The feeling of FOMO also hints at a hidden desperation or a need to be validated by the others. Most online shopping sites also use this tactic to a fine advantage. Social media handles which portray the quirkiest and eclectic collections become online favourites among users quick due to their different approach and also because the FOMO factor which is targeted in the users, making one believe what they are buying is definitely the next big thing or definitely something which will make them look much more cool.

The question which we should ask ourselves is, how do we get rid of this online disease? The answer is simple. Opting for a social media detox. While others may chide it as useless, or something which comes off as very ‘first world-ish problem’, a social media break, in fact helps you to focus better and to stop consuming much of your time lingering around others’ feeds or stalking them and then feeling worse about yourself. Taking this break will help you to find time for yourself and most certainly give you time for the much needed introspection. Why a lot of people have now started opting and recommending for a social media break is because we all need it at some point ot the other. It is exhaustive and it is impressionable. It makes us want to blend in better, making us thus feel detached from our true identities’, resulting in this feeling of being as lost and clueless as ever.

Hence, FOMO, as hideous as this acronym may sound, is in fact much more a grave thought. I suggest, we all take a step back from this incessant need to be involved into other people’s lives and invest our time to better causes.


 Image Credits: giphy

Avnika Chhikara

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On one hand the inquiry on financial inconsistencies has been dropped off the teacher representatives, demand action from cop alleging harassment. Read on to find out more.

On 5th March the governing body of Kalindi College, decided to call off its inquiry against Principal Anula Maurya. This action has been taken as not a single response has been made to their reminders by the Delhi University (DU) Vice Chancellor, Mr. Yogesh Tyagi.

This inquiry had been set up as a result of the report by Comptroller and Audit General of India (CAG), in which it had found financial irregularities in Kalindi College’s audit. The governing body’s Chairman Mr. Deepak Marwah has said that despite having sent five reminders over twenty days, regarding the inquiry, the Vice Chancellor has not reacted. And due to political pressure, this matter cannot be figured out.

Mr. Saikat Ghosh, a member of Academic Council, Delhi University commented, “The Kalindi College GB’s abrupt decision to withdraw the inquiry against the Principal is puzzling and shows that the DU administration is unwilling to follow a transparent and due process of examining financial misdemeanour. The teaching community insists on due process and the Principal should not fear an impartial inquiry to establish facts. If she is not guilty, she will come up clean. But to abandon procedures and politicise a routine matter of inquiry when the GFR rules are flouted, is setting a very dangerous precedent for a public institution.”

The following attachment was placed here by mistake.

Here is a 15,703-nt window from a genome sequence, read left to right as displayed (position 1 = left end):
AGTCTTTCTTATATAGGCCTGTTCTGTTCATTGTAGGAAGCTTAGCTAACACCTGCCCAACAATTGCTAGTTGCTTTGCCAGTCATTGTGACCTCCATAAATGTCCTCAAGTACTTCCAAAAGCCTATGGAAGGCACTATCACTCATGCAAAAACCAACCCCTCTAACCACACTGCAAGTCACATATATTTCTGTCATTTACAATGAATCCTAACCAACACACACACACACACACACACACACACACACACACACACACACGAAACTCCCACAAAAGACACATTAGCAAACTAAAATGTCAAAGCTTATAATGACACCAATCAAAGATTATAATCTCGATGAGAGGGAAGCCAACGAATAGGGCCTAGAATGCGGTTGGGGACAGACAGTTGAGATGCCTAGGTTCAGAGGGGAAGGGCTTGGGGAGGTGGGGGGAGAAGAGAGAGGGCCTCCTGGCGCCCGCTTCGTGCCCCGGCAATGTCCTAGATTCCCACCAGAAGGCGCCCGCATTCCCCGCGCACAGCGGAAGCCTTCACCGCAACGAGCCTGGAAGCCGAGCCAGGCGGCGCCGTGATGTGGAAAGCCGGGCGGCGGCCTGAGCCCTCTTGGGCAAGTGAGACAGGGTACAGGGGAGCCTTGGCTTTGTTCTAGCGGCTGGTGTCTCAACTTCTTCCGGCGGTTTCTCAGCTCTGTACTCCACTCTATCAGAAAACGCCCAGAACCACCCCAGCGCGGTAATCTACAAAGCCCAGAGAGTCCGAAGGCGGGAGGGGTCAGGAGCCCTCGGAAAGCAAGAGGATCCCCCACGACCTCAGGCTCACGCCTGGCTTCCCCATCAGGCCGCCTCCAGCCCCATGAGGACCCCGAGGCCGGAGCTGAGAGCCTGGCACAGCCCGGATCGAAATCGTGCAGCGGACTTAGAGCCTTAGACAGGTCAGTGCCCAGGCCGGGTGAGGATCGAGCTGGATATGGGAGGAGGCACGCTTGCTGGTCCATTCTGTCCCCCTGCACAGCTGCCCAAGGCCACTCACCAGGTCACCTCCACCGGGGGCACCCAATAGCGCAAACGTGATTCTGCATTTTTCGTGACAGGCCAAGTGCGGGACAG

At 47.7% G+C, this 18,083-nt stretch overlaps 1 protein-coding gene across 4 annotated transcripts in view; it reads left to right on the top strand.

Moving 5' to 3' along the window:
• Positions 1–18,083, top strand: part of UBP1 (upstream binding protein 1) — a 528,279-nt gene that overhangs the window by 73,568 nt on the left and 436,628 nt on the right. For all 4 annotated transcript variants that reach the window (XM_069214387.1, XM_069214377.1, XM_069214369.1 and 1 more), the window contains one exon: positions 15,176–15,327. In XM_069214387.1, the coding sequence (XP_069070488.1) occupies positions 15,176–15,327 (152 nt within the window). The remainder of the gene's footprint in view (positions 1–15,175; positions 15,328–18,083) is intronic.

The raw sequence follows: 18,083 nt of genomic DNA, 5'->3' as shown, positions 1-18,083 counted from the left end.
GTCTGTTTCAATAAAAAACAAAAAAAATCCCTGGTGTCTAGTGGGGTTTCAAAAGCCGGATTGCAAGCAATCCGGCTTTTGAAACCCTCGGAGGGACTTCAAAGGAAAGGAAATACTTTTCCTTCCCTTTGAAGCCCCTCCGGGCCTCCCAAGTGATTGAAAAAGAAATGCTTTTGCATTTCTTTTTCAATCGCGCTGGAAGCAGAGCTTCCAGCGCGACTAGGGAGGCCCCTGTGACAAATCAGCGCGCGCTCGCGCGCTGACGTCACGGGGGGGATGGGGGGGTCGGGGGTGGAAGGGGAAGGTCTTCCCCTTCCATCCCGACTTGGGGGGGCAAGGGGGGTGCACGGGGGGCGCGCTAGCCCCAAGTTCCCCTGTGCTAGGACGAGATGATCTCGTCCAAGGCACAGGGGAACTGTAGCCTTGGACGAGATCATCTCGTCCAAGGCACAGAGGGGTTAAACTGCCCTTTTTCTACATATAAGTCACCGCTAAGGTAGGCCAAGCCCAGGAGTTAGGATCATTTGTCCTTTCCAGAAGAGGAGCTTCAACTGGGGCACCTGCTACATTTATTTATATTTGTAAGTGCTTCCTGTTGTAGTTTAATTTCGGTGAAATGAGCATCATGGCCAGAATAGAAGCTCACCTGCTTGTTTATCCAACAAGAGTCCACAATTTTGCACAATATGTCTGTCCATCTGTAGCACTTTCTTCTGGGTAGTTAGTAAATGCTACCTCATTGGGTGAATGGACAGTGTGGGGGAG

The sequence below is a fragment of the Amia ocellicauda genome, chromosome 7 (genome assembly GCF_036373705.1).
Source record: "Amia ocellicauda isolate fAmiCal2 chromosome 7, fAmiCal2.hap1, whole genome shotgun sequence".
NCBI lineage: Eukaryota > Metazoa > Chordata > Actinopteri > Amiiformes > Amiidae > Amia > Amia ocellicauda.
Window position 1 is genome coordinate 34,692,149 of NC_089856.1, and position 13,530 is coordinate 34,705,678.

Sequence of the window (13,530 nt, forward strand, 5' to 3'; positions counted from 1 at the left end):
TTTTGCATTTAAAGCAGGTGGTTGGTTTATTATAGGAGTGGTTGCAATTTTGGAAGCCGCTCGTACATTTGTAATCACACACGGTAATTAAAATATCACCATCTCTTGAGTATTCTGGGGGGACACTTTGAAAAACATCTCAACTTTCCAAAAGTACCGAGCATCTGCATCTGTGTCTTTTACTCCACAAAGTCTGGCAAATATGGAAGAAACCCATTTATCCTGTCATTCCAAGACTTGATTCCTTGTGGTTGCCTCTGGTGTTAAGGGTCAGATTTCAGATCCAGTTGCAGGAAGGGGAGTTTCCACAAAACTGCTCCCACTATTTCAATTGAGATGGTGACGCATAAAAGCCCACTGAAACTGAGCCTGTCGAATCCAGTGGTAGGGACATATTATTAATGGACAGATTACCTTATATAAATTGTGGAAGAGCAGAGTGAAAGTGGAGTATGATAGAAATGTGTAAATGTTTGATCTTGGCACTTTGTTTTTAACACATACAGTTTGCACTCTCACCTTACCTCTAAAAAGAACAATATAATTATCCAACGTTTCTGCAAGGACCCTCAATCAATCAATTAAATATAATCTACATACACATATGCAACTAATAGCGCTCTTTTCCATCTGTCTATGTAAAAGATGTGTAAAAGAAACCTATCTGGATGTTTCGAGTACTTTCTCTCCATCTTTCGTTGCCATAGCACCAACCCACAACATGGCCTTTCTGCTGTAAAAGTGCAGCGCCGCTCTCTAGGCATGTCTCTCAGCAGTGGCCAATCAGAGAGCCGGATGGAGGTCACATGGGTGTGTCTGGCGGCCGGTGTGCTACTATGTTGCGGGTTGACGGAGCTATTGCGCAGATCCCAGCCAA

Rajesh Jha, Executive Council Member of DU Teachers’ Association on commenting on DUTA protesting the inquiry said, “At the time we got to know the GB acted in arbitrary manner, we opposed it. We stand for transparency and accountability, no one should be subjected to such arbitrary decisions. We are not in banana democracy, due procedure in such situations such be followed, and we will have no objection.”

While the members of DUTA protested, the GB members alleged that they were harassed which ended with the Chairman filing a complaint. The teacher representatives wrote a strong worded letter to the top cop stating how a humiliating and an abusive environment was created making them feel harassed and threatened. They further stated that while the police have not seized the CCTV footage, this important piece of evidence could easily be tampered with. Principal Anula Maurya could not be contacted to comment on the developments of this incident.

Image Credits: DU Beat archives

Shivani Dadhwal

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The Delhi University Students Union has publicly declared that the Vice Chancellor has repeatedly avoided meeting them and that they demand an immediate audience to discuss student’s welfare.

On the 5th of March, the ABVP led Delhi University Students Union organized a protest outside the Vice Chancellor’s office to bring to light the apparent absence of the Vice Chancellor and his unwillingness to discuss pertinent concerns of the students. The protest was led by Mr Shakti Singh( DUSU president) along with Ms. Jyoti Choudhary ( Joint Secretary, DUSU). It began outside the VC’s office and a group of close to 100 members of the ABVP marched towards Vishwavidyalaya metro station in an attempt to make their demands heard.